After the successful completion of the Data and Model phases, the next task is to analyze and track whether this model is able to work with new data.

And now let’s find out the crucial aspects of evaluating a machine learning model.

  1. Visualization of output data. The first thing to do when you have a ready-made trained model is to instantly test it on different samples and explore the results. Such an approach will allow you to determine the presence of failures and errors in the training/evaluation pipeline, and only after that to evaluate the whole test set. In addition, it is such a way to identify obvious bugs and inconsistencies in the model.
  2. Selecting the proper metric. The use of metrics allows you to compare and analyze the productivity of models. To be sure of the correct selection of models for your goal, it is necessary to define indicators according to the desired final results. In addition, keep in mind that metrics must be updated in case there are additional critical aspects to track.
  3. Exploring cases of failures and errors. All about your model is related to the data it was trained on. This means that if it operates worse than planned, you can resort to data. In such a situation, it can help to study the scenarios in which the model functioned properly, but it is even more important to analyze all the errors, bugs, and failures. By examining as many false positives and false negatives as possible, it will be possible to predict behavior and identify patterns. And this, in turn, will certainly lead to a performance boost.
  4. Generation of solutions. Detecting errors and bugs is the first task when it comes to finding opportunities to enhance performance and refine the model. Typically, training data is added that is analogous to where the failure occurred. In addition, it can also be a modification of the pre-processing or post-processing or reformation of annotations. However, whatever it is, the most important thing to eliminate failures is to identify them correctly.

Hence, the Evaluation phase within the machine learning life cycle includes visualization of model outputs, refinement and calculation of the evaluation metric, search for individual failure cases, and determination of the cause of errors (data or model).

Stage 4. Production

Now, you have a model that functions as expected on your evaluation parameters without any critical failures and crashes. But that’s not all. Let’s find out what you should do next.

  1. Monitoring. Test the deployment to get assurances that the model runs well on the test data in relation to your evaluation indicators and inference rate.
  2. Evaluation of new data. Applying a model in a production environment involves constantly passing new data through a model that it has not been tested on before. This is where evaluation and case studies need to be done to make sure the model works properly with the new data.
  3. Continued understanding of the model. It may be that failures and errors will be serious, and the process of identifying them will be lengthy. Therefore, you need to permanently test the model to look for edge cases and regularities that can lead to potential crashes.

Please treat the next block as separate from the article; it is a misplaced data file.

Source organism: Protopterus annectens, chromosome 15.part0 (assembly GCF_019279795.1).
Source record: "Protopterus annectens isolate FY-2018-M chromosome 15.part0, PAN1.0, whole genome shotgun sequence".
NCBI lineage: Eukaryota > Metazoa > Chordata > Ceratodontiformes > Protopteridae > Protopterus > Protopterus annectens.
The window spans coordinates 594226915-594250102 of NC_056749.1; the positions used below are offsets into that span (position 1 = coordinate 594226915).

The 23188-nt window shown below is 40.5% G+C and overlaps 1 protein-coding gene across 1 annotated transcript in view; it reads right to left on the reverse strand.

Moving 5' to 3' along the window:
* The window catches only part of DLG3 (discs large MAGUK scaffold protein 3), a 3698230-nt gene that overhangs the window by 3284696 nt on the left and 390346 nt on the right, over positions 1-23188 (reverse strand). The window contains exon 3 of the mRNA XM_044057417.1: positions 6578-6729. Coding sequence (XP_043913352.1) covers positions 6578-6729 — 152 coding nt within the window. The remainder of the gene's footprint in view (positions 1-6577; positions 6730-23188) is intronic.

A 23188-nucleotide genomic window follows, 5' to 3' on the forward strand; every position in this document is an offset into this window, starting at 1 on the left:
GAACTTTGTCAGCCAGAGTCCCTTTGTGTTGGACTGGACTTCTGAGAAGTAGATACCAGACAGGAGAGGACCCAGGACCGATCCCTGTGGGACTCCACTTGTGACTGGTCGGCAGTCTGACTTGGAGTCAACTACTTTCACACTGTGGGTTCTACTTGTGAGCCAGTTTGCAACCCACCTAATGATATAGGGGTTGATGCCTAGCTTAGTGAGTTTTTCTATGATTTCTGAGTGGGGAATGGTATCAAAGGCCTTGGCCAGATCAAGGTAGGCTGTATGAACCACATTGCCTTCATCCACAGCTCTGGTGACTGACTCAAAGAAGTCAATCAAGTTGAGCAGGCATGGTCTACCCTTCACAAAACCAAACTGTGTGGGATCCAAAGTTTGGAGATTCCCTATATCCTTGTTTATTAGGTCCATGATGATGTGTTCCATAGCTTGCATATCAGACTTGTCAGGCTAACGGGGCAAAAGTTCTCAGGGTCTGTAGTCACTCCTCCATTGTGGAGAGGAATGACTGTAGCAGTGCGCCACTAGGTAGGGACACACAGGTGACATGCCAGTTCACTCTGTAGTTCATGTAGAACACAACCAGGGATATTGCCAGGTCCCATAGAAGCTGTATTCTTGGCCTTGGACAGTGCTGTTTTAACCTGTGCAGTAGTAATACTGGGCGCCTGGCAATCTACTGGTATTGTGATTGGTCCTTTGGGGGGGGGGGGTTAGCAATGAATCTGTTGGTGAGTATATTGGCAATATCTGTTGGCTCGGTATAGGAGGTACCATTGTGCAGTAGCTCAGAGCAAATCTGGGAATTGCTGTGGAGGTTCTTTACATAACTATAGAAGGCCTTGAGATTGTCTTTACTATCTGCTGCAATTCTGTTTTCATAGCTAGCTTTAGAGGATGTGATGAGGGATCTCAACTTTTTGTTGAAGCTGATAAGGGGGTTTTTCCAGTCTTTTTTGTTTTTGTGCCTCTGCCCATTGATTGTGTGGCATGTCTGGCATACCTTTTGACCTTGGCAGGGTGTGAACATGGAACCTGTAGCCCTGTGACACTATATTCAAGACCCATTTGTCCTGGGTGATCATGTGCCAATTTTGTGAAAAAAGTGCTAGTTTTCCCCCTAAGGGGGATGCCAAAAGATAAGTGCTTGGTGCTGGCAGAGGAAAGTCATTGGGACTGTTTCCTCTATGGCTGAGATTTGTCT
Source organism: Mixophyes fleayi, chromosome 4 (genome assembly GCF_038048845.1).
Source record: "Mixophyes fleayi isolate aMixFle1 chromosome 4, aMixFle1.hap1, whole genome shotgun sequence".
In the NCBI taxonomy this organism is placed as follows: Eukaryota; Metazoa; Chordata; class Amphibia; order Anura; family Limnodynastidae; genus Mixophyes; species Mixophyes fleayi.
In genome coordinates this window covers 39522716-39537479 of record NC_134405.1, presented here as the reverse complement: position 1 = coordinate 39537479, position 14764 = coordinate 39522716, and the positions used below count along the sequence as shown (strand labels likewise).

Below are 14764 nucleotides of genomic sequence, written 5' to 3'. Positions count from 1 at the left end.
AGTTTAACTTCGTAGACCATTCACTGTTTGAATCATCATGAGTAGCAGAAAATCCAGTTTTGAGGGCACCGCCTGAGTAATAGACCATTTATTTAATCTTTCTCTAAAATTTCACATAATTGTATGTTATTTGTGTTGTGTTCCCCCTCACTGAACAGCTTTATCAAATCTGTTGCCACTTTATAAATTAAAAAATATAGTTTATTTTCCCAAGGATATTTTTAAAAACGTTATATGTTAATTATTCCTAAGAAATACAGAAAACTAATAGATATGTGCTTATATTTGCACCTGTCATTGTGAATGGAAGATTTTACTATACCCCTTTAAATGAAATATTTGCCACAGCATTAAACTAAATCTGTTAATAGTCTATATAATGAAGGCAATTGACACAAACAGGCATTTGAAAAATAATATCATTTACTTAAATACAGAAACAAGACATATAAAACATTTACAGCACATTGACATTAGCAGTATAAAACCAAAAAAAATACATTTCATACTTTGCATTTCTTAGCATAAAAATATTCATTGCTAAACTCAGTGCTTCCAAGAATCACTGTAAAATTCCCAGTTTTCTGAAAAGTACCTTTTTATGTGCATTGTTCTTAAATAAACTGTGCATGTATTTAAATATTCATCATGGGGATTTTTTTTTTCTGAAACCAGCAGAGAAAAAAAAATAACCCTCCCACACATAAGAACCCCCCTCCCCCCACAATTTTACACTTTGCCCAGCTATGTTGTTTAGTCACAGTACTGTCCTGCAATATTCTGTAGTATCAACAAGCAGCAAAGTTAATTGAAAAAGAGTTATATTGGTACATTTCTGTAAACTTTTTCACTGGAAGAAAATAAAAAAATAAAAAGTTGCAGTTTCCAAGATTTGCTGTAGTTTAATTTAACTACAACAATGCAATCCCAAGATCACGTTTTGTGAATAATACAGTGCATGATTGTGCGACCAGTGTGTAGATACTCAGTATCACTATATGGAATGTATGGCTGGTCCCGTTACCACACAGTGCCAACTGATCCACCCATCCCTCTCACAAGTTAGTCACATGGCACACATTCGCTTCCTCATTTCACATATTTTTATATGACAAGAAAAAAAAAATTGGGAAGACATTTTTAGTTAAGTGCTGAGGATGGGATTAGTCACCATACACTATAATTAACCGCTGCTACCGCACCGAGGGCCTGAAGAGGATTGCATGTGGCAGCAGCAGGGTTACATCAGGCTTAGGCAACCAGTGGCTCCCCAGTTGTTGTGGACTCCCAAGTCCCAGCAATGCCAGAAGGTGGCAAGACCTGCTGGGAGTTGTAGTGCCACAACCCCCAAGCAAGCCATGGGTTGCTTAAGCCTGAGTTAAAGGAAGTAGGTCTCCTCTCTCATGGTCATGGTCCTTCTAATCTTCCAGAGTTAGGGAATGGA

4. Expansion of opportunities. Regardless of the success of the work, it may be that the model does not bring the expected financial results. There are a huge number of options available to improve and refine the existing model — it can be like adding new classes, creating new data streams, boosting productivity, and more. To perfect the whole system, you should rerun the machine learning life cycle. This will allow you to be sure that all functionality works perfectly.

Hence, at the Production stage within the machine learning life cycle, model monitoring is carried out, the model is evaluated on new data, deviations in the model are detected, and additional functionality is added.

So, this is an iterative process that involves collecting new data that reflects bugs and updates in production, continuing the cycle until the model performs well, and finally getting a model that runs well on the test data.

Thus, now we know what four stages a machine learning model consists of. In the same order, we will consider the tools that will help to implement all this.

We will need ready-made libraries and frameworks for machine learning. In any modern programming language, such tools are already written, so take any that you like (or know). We will cover everything related to Python, which has been steadily growing in popularity over the past few years due to its flexibility, good readability, and ease of learning. The machine learning libraries written for it are the most popular at the moment.

Tools for Collecting, Processing, and Visualizing Data

Here we collect data from various sites and create a dataset, which we then use to train the algorithm. Once the data preparation and data collection phases are finished, it needs to be processed to get rid of errors, noise, and inconsistencies. This is very important since the accuracy of the results of the algorithm will depend on the correctness of the data.

Visualization will help determine the linearity of the data structure, significant features, and anomalies. For these tasks, you can use ready-made web services, or write your own code.

After we have cleaned our dataset, we need to divide it as follows: 80% for training the model, and 20% for checking and testing it.

  • Pandas: a library for data processing and analysis. It is built on top of NumPy, which we’ll talk about in a bit. These are our groupings, sortings, extractions, and transformations. To work with CSV, JSON, and TSV files, Pandas turns them into a DataFrame data structure with rows and columns.